Seniors’ plea to Australian doctors
Senior Australians have reacted with alarm to reports that Italian doctors were advised to prioritise younger coronavirus patients over the elderly, and are calling on the federal government to ensure such a situation does not happen here.
Advice issued to doctors by the Italian College of Anaesthesia, Analgesia, Resuscitation and Intensive Care stated that intensive care units might need to set upper age limits on patients as the country grappled with an overwhelming coronavirus outbreak.
Ian Henschke, Chief Advocate of National Seniors Australia, said that sort of discrimination against the elderly would be unacceptable under Australia's universal health system.
"We have a responsibility to look after a 95 year old as much as a five year old," he said. "We don't want to see anyone of any age valued more than anybody of any other age."
"In floods and fires, Australians go out of the way to help older Australians," he said. "We're renowned as a country for looking after people in times of crisis."
Dr Chris Moy, chair of the Australian Medical Association's Ethics and Medico-legal Committee, said that while Australian doctors would likely face "some very difficult ethical decisions" because of a mismatch between their available resources and the need of patients, an Italian-style situation was unlikely.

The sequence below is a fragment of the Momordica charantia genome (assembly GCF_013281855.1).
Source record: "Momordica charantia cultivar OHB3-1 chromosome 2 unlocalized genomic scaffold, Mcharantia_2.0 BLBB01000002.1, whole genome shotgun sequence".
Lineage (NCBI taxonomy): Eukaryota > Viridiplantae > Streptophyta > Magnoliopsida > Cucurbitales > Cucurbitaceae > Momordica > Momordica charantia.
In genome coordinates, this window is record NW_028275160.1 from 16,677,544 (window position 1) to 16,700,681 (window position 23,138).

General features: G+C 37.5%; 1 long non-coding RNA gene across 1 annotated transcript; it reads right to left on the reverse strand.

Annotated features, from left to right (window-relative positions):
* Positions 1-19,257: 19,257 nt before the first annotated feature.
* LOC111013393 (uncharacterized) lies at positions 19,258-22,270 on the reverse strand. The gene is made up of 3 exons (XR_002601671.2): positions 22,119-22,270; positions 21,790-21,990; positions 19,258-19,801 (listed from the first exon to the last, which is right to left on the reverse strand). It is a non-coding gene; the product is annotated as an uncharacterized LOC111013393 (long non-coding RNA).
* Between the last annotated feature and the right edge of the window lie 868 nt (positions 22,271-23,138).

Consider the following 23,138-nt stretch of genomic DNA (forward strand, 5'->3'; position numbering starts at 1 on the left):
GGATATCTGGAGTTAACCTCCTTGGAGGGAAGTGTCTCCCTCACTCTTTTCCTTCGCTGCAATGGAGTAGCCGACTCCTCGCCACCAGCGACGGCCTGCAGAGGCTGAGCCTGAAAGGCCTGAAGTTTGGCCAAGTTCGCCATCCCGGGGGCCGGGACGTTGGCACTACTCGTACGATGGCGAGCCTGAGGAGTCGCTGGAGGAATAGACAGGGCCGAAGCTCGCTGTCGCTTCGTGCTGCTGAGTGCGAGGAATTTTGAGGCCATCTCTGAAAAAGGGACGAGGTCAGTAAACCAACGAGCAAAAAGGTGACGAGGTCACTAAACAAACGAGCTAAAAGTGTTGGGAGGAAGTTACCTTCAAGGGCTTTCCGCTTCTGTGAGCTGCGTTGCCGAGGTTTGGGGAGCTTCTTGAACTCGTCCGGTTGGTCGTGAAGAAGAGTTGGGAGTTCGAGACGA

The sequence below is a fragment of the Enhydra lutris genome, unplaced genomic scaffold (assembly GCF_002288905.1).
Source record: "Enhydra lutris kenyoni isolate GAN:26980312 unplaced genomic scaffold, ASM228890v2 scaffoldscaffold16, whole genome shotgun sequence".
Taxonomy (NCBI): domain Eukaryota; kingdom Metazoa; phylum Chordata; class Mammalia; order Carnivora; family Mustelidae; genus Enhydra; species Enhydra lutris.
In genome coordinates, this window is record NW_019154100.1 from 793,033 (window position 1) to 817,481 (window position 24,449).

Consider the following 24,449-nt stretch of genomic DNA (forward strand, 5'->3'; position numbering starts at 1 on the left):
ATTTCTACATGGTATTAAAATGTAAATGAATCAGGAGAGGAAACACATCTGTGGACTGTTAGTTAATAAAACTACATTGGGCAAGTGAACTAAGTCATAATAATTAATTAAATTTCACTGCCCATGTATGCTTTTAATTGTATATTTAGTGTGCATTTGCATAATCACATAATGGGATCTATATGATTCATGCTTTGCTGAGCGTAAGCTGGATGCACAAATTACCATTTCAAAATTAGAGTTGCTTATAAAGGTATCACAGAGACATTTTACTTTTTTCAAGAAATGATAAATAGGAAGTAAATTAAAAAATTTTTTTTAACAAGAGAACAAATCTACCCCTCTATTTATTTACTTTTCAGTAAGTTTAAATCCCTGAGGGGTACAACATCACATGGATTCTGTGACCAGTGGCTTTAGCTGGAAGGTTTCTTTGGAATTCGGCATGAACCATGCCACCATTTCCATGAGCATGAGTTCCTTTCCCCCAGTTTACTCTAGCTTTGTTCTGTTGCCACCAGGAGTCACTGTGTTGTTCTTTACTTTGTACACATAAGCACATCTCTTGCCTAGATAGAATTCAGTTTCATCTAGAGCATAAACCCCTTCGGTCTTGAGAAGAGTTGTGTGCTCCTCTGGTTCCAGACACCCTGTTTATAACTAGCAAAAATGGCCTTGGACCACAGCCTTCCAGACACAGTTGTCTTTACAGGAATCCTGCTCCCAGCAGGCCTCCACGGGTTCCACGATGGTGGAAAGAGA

"Italy was a disaster in terms of their decision making," he said. "They got themselves in real trouble by not dealing with the problem early."
The mismatch between resources and needs was greater in Italy than it would likely be in Australia, Dr Moy said.
The AMA's position statement on Ethical Considerations for Medical Practitioners in Public Health Emergencies states that doctors may need to decide not to treat "a gravely ill … individual who cannot be saved … in order to treat others who can be saved".
But Dr Moy stressed that it was vital Australian doctors did not discriminate in the treatment of coronavirus patients.
"Australians don't accept discrimination, in any way, including on age, and doctors should not be applying their own values on situations, including on the value of life," he said.
Mr Henschke said he believed Australians would not want to see a situation in which the rights of the elderly to healthcare were trampled.
"We need to appeal to appeal to the best in people," he said. "We're good at times like this. We need to remind ourselves."
Aged Care Minister Richard Colbeck said Federal Government measures were "aimed at slowing the spread of the virus to save lives".
"We must ensure our health system can care for the most vulnerable, in particular the elderly and those with pre-existing conditions," he said.